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Title: Jihadist radicalisation in the United States : testing a model of new religious movement conversion
Author: Kleinmann, Scott Matthew
ISNI:       0000 0004 7656 446X
Awarding Body: King's College London
Current Institution: King's College London (University of London)
Date of Award: 2018
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There is no consensus regarding the causes of radicalisation. Some scholars argue that the failure to understand the phenomenon stems from poorly developed theoretical models. Given the shortcomings of radicalisation theories, a few scholars from the terrorism studies and social psychology of religion disciplines posit that religious conversion theories might be better suited than radicalisation models to explain why people join the jihadist movement. Specifically, these scholars hypothesise that the well-known New Religious Movement conversion theory—Lofland and Stark’s ‘World Saver’ model—might be applicable to radicalisation. This thesis tests asks the question: What causes radicalisation? More specifically, it asks: can the ‘World Saver’ model can account for radicalisation to jihadism? The study uses a two-phase mixed methods approach to answer this question. Phase-one is a qualitative, exploratory study which examines the backgrounds and experiences of six Al Qaeda-linked participants to determine if they are congruent with the model’s seven conditions. Phase-two builds on these exploratory findings with a quantitative study of 160 Muslims living in the US general population. Phase-two evaluates the participants’ scores on instruments that measure the conditions of the ‘World Saver’ model, their perceptions about the role of jihad in Islam, and their willingness to participate in illegal, violent political action and legal, non-violent political activism. This thesis also explores the overrepresentation of Muslim converts in jihadism by comparing convert and non-convert participants. The primary findings suggest that ‘World Saver’ is a valid model of behavioral radicalism, in that it predicts willingness to participate in illegal, violent political action. However, there is not a significant relationship between experiencing the model’s conditions and holding a militant interpretation of jihad. Therefore, Lofland and Stark’s model is not a valid model of cognitive radicalism. The analysis also finds that being a Muslim convert is not a significant predictor of behavioral or cognitive radicalism.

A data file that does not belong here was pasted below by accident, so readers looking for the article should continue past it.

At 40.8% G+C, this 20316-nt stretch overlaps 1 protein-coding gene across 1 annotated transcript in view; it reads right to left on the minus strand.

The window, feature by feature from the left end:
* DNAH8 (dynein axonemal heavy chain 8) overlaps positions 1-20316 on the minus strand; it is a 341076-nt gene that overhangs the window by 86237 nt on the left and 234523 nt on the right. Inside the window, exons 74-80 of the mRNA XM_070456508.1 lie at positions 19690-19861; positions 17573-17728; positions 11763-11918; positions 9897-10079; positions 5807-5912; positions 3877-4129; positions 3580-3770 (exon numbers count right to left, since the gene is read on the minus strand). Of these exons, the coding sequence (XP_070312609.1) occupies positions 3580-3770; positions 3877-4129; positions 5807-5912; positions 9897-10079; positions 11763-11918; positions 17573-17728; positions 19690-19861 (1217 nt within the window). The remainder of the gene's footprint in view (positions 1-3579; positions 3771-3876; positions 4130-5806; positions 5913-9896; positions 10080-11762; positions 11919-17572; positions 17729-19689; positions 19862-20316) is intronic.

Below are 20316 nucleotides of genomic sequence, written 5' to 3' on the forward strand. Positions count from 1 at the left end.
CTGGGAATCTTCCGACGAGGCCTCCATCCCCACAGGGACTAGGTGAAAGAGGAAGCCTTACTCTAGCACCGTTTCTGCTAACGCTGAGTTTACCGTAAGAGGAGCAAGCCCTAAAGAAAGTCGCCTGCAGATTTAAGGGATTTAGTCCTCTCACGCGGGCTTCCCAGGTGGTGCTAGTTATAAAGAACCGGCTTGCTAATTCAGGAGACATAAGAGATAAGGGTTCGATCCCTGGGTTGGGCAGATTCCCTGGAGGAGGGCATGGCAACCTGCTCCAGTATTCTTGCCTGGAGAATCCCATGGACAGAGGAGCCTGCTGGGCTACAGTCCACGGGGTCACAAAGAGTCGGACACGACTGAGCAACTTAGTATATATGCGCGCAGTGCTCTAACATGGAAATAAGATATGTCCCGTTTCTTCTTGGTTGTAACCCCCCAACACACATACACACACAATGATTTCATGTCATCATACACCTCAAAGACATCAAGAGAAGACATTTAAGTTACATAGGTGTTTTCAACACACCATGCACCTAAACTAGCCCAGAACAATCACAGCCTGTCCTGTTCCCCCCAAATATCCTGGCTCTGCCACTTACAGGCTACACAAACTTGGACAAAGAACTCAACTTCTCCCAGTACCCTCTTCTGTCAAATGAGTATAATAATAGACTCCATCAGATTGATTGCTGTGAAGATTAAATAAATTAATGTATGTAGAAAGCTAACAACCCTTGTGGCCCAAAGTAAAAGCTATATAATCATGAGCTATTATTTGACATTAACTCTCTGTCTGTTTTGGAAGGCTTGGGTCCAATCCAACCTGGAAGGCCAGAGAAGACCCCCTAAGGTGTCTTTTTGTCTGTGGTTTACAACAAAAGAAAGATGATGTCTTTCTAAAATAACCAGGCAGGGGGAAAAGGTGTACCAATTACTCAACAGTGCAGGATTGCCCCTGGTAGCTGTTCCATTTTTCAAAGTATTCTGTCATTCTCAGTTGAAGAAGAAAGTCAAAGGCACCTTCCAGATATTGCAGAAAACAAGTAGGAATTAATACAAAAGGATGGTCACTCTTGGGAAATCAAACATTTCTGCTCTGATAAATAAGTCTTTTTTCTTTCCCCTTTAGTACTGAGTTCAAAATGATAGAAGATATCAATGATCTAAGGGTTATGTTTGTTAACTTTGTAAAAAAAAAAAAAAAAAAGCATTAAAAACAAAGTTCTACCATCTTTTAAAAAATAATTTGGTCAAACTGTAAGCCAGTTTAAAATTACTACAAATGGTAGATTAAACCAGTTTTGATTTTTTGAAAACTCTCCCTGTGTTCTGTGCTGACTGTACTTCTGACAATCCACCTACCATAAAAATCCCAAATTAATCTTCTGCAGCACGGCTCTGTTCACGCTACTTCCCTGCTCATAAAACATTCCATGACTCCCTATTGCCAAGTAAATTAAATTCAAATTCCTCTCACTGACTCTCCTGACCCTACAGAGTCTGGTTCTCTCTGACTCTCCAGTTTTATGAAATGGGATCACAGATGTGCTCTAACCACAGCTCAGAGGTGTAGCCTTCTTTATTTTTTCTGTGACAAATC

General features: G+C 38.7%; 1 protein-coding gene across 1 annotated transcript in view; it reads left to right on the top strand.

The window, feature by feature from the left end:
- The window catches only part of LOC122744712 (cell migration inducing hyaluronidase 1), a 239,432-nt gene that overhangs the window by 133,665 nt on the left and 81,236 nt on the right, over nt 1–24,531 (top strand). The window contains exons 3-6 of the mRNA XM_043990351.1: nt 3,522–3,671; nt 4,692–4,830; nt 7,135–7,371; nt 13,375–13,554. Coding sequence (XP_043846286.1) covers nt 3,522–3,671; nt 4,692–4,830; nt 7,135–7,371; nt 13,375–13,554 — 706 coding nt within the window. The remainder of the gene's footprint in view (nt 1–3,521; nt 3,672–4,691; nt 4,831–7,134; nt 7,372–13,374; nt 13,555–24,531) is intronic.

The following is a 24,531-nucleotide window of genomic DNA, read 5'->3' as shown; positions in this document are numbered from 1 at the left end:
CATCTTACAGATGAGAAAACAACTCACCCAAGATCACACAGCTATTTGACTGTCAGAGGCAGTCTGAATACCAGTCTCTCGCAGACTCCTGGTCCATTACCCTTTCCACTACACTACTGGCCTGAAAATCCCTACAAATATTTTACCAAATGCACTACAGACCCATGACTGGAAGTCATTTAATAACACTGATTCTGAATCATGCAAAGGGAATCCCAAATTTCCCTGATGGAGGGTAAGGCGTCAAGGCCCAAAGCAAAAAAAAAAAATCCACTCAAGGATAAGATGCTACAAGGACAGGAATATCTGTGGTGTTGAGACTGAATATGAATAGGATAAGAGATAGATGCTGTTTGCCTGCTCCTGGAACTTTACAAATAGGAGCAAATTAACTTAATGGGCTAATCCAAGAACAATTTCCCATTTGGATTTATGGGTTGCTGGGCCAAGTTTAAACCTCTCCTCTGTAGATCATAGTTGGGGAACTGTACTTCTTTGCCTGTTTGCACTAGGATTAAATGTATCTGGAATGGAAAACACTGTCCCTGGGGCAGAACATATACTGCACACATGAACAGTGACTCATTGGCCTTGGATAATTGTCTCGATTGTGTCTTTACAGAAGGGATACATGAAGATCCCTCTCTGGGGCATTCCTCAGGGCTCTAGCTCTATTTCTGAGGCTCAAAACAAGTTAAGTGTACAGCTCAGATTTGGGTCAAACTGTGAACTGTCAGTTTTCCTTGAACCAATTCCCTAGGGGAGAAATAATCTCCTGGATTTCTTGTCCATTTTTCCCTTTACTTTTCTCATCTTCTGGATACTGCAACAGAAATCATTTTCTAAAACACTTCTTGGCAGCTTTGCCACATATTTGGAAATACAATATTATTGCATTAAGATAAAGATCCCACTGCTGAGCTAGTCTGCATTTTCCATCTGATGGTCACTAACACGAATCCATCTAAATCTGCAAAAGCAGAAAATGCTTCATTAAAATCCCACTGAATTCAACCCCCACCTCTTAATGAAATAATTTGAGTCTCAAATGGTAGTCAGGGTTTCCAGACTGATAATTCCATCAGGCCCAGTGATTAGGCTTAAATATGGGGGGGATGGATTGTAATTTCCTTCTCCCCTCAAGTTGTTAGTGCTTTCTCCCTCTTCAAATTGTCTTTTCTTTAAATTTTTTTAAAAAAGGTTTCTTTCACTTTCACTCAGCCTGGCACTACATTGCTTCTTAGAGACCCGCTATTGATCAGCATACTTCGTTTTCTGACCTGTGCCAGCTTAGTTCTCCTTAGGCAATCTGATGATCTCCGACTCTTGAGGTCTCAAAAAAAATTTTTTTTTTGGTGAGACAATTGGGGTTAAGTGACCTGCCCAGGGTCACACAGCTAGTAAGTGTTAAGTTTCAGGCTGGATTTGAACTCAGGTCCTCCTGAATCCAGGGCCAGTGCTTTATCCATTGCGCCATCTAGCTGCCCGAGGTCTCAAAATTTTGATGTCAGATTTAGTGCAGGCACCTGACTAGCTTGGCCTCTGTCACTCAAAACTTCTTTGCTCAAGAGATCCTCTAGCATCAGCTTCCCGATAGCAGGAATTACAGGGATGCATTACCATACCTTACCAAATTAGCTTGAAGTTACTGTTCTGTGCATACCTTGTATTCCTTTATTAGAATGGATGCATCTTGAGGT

Supervisor: Bew, John Patrick Arthur ; Verdirame, Guglielmo ; Verdirame, Guglielmo Sponsor: Not available
Qualification Name: Thesis (Ph.D.) Qualification Level: Doctoral
EThOS ID:  DOI: Not available